Organic sun dried chillies grown in Eastern Highlands Province
The argument that customary land has to be given away to enable 'development' has been shown yet again, to be 'giaman' (a lie).
The photos below, taken by journalist and blogger Scott Waide, show how small farmers are using their customary land to grow and sell spices, and farm bees for honey to support their families.
Agri businesses at a community level in PNG continue to lack government support despite all the rhetoric about their 'potential' over the years.
If there is Government support, most often it is disempowering. Instead of supporting these industries at their level based on their needs, the government, facilitated by international aid donors and financial institutions, displace these businesses.
Our people should not be misled to believe that business on their land is only possible through an outside developer and requires registering their land!
Recent research reveals that customary land works best when left in the hands of its traditional custodians. The rural economy is worth K40 billion per year - much more than unsustainable extractive industries.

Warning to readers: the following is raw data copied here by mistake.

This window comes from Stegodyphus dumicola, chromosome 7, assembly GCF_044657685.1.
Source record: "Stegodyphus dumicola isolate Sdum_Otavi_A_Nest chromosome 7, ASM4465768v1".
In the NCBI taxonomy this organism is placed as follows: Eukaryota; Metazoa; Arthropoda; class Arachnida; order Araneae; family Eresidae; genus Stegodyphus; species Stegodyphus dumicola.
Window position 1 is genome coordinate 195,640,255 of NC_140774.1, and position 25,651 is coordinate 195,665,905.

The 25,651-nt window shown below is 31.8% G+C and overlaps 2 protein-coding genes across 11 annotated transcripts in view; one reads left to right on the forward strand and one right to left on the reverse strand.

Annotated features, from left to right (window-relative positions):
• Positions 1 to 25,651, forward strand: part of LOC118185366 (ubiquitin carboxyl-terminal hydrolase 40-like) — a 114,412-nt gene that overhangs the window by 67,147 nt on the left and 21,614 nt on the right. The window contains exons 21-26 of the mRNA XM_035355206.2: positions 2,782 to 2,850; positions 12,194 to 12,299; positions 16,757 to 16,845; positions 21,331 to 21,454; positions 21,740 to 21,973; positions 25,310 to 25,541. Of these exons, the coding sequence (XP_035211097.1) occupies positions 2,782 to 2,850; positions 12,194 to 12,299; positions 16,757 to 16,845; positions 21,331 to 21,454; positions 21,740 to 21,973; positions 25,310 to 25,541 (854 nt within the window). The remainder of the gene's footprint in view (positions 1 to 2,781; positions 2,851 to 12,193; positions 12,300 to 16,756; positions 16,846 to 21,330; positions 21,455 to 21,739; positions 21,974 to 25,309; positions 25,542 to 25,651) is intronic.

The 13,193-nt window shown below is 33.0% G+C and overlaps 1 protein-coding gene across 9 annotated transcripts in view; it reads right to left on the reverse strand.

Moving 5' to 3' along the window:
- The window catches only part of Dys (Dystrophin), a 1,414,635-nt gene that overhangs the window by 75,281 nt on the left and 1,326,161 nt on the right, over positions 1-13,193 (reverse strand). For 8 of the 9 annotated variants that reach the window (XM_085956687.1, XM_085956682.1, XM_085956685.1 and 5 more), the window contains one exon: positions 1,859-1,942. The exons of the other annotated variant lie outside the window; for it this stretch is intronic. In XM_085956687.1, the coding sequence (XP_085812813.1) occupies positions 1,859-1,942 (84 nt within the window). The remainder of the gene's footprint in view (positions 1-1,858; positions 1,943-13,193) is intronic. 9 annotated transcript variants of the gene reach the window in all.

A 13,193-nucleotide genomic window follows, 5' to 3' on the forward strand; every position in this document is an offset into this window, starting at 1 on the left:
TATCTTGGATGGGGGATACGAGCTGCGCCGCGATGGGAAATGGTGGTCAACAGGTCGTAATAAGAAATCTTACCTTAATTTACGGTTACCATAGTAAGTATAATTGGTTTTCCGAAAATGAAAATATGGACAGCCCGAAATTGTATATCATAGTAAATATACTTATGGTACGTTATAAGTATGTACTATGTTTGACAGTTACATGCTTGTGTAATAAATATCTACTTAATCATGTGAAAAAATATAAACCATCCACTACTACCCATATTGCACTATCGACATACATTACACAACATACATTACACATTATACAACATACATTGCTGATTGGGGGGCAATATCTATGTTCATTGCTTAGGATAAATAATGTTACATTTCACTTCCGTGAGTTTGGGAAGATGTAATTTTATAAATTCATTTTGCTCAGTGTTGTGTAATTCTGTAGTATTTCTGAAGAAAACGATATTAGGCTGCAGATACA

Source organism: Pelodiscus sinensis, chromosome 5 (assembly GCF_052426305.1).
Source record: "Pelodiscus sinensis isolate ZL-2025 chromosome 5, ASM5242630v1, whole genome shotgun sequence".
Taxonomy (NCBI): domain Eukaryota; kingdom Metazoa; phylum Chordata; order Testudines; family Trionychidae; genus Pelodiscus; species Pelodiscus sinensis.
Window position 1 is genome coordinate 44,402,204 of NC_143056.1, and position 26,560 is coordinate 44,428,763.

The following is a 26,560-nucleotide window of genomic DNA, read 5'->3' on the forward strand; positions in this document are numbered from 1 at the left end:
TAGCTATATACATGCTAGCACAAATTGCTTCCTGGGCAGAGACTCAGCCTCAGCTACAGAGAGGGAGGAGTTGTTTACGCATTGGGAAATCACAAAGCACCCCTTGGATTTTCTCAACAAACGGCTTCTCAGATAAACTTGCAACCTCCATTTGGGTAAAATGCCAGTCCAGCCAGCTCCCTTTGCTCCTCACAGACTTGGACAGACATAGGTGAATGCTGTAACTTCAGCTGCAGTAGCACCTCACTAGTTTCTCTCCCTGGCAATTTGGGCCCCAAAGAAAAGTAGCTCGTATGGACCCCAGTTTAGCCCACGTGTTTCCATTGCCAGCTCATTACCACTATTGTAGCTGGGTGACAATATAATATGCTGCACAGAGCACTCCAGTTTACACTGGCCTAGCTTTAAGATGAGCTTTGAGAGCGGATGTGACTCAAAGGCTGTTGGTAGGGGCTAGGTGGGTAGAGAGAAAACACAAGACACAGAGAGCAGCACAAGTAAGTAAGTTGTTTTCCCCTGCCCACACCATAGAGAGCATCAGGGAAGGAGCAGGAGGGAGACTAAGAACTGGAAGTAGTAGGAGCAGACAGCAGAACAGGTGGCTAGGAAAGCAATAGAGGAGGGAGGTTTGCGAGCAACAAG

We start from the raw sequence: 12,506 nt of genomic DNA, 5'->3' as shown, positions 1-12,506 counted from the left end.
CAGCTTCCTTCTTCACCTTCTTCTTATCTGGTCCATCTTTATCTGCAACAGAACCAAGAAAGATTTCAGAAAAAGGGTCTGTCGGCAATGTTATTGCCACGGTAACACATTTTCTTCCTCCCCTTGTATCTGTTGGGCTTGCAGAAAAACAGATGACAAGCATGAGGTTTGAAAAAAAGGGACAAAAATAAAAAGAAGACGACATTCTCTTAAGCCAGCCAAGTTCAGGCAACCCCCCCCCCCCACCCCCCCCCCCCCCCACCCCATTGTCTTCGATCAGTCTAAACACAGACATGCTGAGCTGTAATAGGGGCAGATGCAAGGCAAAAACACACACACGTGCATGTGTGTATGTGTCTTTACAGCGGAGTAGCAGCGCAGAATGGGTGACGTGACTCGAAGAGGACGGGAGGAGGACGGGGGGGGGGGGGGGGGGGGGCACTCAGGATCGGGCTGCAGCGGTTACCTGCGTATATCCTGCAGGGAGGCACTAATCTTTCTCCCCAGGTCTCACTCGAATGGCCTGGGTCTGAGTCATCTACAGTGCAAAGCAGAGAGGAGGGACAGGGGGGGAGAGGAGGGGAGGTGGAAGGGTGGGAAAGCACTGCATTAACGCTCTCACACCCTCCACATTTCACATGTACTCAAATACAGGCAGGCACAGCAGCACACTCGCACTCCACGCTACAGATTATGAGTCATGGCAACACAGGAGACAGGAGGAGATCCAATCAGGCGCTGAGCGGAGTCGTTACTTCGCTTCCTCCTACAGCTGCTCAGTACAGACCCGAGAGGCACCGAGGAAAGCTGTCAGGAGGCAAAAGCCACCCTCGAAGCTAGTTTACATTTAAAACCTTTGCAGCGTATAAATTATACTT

Our people do not need to struggle. We have our biggest asset, our land!
Bring back the agricultural extension services and invest in rural infrastructure instead of spending all the funds in Port Moresby while the bulk of rural tax payers miss out. Yes! our rural people pay taxes too, on all the high cost goods and services they have to buy.
Chillies being dried and graded
Fresh tumeric harvested from a small patch
Dried tumeric, chilli and ginger
Women are heavily involved in spice farming
Ground tumeric ready for packaging
Sakarias Ikio, a drving force in the spice industry in Eastern Highlands
Samuel Kuku, a beekeeper who produced record amounts of honey in 2017
Inside a beehive
A tray full of honey
Healthy and happy bees are central to good honey production
Fresh honey still in combs
De-capping honey combs with a capping knife
Samuel Kuku shows off his beautiful honey
Packaged honey from Tella Loie’s small operations in West Goroka
Honey expert, Tella Loie produces beehives locally.